6. Mobile testing comes up with other different challenges like networking issues – poor, good network, network changes like Wi-Fi to 3G/4G and vice-a-versa, performance while multiple apps are being used simultaneously, memory leakage issues, battery consumption issues etc.

When mobile comes to picture, the most Important feature is user-friendliness. No matter, how good your application is, display-wise or feature wise, if the user is not able to handle it on that little screen for more than 5 seconds, he will never come back. Mobile users are spoiled with a number of options and therefore users never bear any bug.

You might think at this point – Web testing is also the same. User friendliness is required over there too. Correct. But computer users are patient than mobile users. Even as a tester, you would see that different behaviour in yourself – when you test any website on desktop, you can wait for 2-5 seconds whereas, on mobile, you keep tapping the loading symbol to kill those 2 seconds.

Conclusion

So, mobile testing is not tough because testers have to think about vast coverage and real-time usage (yes, they are surely the differentiating factors from any typical testing) but mobile testing has become tough because while running a race with allowed time to do testing, most of the mobile testers prefer to do interruption, memory leak, performance testing but avoids/gives less importance to basic functional testing (This statement is a general statement and should not be taken as a commenting weapon :) )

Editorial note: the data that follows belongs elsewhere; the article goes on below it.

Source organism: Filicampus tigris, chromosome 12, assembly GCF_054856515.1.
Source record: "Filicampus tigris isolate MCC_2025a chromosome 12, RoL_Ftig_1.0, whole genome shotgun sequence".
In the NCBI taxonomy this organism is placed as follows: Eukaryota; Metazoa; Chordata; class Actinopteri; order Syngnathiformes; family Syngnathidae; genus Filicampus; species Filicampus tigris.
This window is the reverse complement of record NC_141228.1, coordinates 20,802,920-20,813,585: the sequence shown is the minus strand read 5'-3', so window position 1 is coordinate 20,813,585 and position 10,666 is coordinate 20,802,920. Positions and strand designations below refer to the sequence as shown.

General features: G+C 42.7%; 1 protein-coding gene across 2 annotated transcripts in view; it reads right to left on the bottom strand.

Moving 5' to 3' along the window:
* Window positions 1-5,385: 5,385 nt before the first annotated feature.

If you have worked in different domains, you must know that no domain is easy and every domain has its specific tough factors. Mobile domain too is not different. Yes, it’s different and it has changed the equation of requirements and users’ expectation in many ways. But it’s tough because testers think testing coverage for a number of devices is more important than thorough functional testing on at least one device.

Again, whatever I have mentioned above, are my personal thoughts and they are not written for any specific person/industry.

About the author: This post is written by STH team member Bhumika Mehta. She is a project lead, carrying 10+ years of software testing experience. She is totally into testing and loves to test everything exists.

Excited to know about your views……




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30 comments ↓

#1 Kirti Suman

Growing mobile market is daily adding more and more challenges for app testing.